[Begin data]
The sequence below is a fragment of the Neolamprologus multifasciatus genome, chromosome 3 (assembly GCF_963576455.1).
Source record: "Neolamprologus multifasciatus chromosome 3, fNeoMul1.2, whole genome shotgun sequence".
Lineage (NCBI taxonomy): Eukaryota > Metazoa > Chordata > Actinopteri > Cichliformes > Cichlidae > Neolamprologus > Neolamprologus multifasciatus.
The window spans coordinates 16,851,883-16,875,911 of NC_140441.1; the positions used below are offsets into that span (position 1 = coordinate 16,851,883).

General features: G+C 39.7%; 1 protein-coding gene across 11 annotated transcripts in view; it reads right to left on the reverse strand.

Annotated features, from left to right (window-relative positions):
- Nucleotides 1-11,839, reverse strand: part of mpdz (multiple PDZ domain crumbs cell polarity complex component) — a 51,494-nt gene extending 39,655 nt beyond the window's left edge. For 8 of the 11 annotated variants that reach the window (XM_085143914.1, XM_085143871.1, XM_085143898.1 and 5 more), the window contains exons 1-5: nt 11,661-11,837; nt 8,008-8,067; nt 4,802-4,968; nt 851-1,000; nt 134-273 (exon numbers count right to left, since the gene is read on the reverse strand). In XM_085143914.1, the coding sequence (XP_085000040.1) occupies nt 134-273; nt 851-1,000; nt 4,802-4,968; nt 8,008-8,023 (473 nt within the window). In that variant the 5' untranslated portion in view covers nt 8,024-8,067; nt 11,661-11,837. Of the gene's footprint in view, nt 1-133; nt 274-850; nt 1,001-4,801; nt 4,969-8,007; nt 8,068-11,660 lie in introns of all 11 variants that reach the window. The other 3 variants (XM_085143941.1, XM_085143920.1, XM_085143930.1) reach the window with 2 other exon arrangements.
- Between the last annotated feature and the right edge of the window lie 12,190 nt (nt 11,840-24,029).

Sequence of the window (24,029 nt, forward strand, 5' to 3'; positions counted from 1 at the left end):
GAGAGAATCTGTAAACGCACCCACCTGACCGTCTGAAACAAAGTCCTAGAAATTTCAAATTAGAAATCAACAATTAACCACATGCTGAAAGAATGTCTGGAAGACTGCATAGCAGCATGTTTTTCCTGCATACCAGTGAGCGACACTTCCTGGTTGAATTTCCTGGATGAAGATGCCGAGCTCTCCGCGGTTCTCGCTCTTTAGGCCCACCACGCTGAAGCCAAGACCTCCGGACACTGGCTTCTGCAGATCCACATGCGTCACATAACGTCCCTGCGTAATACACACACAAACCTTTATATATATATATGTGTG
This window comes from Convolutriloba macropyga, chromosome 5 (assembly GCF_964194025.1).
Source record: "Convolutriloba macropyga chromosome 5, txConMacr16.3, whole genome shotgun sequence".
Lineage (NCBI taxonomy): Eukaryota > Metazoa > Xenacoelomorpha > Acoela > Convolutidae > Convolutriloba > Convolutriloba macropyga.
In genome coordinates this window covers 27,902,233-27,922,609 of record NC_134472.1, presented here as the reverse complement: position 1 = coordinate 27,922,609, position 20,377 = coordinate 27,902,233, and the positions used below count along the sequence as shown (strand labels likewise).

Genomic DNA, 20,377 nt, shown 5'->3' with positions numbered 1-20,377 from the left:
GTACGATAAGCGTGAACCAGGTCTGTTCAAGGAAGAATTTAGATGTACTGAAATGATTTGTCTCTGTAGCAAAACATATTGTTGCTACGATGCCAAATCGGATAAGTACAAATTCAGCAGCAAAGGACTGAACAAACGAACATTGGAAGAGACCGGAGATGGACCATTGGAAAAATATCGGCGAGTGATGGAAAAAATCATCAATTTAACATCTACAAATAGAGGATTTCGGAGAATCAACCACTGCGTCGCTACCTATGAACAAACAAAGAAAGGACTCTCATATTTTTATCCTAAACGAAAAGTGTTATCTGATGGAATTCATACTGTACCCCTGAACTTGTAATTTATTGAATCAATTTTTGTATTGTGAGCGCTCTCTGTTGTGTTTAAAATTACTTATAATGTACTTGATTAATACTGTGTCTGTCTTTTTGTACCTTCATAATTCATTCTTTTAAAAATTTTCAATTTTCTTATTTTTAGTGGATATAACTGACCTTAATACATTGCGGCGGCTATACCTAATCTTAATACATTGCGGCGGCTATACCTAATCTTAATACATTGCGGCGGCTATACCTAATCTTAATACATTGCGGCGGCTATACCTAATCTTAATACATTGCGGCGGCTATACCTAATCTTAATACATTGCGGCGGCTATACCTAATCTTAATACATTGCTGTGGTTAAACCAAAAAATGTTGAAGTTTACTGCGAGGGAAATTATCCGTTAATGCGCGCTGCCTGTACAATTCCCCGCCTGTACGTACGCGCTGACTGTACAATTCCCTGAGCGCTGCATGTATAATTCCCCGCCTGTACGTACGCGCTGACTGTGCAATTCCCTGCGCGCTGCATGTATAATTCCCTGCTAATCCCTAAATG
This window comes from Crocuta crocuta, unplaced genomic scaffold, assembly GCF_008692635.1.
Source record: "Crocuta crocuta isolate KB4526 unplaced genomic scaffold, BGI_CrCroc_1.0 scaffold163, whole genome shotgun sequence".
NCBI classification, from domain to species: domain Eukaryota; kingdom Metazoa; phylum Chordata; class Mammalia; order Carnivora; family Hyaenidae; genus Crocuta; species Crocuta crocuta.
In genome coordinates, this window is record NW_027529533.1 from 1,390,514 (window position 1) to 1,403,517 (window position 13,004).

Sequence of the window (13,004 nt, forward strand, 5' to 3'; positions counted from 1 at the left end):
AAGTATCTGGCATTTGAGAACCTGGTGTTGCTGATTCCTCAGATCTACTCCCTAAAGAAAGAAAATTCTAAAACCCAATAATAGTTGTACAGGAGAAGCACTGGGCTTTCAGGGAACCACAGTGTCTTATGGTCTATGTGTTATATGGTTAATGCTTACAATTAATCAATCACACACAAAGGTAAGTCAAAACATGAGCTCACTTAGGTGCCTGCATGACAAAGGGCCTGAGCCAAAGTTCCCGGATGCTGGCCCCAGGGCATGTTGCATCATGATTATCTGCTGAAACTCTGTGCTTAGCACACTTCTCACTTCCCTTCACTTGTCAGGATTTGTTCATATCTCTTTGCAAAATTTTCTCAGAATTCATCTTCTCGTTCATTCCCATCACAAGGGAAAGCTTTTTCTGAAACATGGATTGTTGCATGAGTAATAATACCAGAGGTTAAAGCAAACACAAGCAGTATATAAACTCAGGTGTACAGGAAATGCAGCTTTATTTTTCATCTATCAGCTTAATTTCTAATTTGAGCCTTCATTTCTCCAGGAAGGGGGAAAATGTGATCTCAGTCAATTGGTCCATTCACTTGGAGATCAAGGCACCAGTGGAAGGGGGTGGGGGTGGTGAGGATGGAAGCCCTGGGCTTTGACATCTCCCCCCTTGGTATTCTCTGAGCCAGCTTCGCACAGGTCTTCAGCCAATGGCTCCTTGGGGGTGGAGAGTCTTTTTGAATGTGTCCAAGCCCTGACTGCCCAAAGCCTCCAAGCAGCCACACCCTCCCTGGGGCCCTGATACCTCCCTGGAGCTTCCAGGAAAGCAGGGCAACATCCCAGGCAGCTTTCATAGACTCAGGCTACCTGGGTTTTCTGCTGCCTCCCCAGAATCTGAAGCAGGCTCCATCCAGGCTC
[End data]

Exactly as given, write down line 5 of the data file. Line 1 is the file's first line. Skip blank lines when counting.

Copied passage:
General features: G+C 39.7%; 1 protein-coding gene across 11 annotated transcripts in view; it reads right to left on the reverse strand.